Writing and Other Afflictions

"If it was easy, everyone would do it." –Jimmy Dugan, "A League of Their Own"

The Fight Against Evil

In lieu of my own words, some wise ones from Eleanor Arnason, explaining her aversion to “quest against evil” fantasy novels:

In so far as evil exists, it is people, and they are evil either because they have malfuctioning brains or because they have become corrupted. Evil is not creatures with many legs that remind you of spiders, and it isn’t dark lords who loom in the distance. It is the greed heads and power freaks who decided to invade Iraq and destroy a nation to meet their personal needs, whatever those may be.

If fantasy is going to help us understand the world, then it ought to come up with descriptions of evil that help us recognize evil in the real world. Tolkien does this in Saruman, Wormtongue, Boromir, Denethor, the thugs in the Shire and so on. He shows us a wide range of corruption: those who intimidated by evil, those who are tempted, those who utterly corrupted.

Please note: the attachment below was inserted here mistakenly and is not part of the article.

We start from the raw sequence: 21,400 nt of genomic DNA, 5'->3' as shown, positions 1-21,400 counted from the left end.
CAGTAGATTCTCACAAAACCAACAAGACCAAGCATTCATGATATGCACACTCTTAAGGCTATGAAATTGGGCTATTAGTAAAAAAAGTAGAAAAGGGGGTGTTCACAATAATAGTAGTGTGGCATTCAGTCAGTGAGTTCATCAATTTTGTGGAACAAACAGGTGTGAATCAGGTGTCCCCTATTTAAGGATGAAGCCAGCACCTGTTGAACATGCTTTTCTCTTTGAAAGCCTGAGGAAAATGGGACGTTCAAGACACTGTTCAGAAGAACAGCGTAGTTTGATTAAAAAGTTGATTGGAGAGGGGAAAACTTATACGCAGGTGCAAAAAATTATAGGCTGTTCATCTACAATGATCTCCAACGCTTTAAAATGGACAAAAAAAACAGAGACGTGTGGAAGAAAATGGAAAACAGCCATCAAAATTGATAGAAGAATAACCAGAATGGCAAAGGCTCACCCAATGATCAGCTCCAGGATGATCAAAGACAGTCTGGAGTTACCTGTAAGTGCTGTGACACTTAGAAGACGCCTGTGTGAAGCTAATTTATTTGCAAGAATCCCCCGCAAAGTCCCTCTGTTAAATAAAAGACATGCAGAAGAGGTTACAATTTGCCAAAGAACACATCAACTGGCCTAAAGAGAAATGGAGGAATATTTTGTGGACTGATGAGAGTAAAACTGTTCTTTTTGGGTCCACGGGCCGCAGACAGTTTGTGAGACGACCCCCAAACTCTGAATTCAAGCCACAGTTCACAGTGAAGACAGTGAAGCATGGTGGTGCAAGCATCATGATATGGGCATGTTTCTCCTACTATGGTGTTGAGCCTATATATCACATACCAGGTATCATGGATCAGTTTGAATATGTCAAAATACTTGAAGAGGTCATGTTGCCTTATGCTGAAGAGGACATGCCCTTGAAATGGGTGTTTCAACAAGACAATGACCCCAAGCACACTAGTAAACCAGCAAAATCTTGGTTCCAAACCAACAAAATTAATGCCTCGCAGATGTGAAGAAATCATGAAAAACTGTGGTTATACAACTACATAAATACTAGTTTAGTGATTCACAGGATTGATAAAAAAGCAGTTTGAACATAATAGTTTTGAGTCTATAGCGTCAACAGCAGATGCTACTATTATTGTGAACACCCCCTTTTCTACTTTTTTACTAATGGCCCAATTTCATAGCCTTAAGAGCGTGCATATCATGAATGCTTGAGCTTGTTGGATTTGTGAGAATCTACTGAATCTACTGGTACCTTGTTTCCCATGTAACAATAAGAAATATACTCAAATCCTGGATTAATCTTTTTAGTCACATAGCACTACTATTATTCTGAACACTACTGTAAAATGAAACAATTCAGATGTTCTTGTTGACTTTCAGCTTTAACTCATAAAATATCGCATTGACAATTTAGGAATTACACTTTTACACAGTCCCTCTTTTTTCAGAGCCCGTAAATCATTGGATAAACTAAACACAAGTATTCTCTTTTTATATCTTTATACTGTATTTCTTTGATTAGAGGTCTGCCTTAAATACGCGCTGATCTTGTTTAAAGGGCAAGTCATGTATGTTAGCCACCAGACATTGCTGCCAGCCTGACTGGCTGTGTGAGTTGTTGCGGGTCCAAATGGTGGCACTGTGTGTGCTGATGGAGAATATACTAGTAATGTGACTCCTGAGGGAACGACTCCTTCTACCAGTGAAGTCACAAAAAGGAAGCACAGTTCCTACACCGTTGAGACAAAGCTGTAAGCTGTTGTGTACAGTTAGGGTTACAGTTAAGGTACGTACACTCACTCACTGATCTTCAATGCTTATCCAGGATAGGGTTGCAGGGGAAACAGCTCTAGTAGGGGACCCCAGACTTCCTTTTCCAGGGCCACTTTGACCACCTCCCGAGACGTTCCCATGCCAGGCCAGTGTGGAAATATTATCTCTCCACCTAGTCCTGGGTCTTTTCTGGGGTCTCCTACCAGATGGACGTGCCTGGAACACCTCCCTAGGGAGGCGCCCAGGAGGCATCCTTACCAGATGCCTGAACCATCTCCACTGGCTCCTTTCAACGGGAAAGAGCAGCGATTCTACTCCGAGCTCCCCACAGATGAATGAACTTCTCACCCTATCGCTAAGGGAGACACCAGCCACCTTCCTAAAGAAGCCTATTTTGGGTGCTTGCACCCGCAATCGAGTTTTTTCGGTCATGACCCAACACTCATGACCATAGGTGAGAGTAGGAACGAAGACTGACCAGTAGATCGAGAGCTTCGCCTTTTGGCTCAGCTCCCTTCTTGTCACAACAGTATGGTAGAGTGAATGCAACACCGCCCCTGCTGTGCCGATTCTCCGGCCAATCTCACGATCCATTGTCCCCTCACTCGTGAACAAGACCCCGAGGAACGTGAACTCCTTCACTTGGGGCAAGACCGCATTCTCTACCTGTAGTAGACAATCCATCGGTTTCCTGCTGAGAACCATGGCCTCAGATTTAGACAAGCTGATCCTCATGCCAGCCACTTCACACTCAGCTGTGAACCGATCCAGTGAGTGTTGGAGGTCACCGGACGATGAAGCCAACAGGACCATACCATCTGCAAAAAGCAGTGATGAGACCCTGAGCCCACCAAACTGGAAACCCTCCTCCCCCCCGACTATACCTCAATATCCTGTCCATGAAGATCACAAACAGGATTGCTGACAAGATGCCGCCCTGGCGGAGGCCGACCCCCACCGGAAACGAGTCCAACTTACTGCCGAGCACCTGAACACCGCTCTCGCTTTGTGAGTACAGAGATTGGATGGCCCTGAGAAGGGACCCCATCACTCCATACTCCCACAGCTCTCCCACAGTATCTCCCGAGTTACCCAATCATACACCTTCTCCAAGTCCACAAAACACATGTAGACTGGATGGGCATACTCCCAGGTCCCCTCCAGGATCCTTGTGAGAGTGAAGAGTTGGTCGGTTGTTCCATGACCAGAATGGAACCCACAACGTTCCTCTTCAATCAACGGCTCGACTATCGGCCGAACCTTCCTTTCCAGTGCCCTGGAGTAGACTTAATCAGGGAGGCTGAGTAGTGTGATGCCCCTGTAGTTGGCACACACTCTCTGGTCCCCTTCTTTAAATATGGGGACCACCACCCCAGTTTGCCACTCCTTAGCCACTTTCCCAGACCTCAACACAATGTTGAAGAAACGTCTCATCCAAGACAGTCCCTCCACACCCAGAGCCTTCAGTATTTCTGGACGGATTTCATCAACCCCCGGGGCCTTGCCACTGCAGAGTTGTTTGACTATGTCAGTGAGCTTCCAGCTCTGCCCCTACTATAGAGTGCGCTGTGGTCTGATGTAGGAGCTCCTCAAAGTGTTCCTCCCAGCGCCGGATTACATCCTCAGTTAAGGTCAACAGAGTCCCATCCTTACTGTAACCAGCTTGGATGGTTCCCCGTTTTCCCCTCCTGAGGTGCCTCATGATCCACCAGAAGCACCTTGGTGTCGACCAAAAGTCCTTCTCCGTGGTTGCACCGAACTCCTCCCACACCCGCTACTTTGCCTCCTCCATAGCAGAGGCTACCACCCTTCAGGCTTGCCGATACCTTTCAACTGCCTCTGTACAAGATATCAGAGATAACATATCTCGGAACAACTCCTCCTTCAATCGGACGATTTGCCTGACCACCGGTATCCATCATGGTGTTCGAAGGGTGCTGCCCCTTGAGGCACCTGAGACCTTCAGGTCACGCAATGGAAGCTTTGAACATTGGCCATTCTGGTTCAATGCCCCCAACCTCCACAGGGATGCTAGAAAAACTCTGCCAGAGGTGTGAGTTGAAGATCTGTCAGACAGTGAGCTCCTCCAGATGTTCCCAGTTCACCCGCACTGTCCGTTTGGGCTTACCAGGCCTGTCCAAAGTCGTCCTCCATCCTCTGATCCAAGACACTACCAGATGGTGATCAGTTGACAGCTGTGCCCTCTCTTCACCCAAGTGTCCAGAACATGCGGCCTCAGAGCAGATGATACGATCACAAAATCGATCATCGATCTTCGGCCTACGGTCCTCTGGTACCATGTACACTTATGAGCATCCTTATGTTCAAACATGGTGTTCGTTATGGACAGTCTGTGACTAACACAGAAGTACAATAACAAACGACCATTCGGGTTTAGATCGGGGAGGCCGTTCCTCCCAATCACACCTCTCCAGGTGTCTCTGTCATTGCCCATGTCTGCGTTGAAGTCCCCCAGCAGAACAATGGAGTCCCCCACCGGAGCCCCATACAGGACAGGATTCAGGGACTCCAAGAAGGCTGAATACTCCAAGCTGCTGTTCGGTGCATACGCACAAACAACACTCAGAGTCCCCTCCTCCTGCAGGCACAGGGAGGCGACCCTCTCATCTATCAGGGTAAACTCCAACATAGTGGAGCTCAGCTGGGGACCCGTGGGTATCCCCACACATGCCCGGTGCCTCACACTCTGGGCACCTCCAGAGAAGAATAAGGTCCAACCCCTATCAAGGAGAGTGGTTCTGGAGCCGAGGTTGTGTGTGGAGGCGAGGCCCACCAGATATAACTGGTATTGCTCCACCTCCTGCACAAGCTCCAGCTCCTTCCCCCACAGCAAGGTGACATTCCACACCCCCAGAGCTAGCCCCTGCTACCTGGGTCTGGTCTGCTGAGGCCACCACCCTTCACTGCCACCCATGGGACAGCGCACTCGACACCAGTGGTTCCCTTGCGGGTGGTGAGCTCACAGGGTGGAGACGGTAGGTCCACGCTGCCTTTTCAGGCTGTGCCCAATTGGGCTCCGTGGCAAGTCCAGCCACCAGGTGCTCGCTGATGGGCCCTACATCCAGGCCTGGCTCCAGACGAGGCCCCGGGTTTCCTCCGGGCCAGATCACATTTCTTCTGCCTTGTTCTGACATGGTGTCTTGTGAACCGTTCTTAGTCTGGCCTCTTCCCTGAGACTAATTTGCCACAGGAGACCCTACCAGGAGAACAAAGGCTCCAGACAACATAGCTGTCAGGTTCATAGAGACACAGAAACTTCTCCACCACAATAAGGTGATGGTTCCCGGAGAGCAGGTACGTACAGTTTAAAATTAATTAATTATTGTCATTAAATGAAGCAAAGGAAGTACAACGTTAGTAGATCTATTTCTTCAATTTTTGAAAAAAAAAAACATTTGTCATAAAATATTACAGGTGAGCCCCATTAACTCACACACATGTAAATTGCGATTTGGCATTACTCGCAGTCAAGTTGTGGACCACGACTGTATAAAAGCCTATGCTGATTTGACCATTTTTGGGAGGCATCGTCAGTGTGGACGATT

I guess what I am saying is, evil is not The Other. It is right here in our neighbors and allies and the leaders we trust.

I like that. I’ve always thought that the corrupted friend was a better villain than the guy who was just “evil” for whatever reason. Even though I do write some fantasy, I don’t think I’ve often, if ever, written a “pure evil” villain. The villains in my stories are, as Eleanor says, the people among us who feel themselves above our moral codes, better than our society, more important than you and me.

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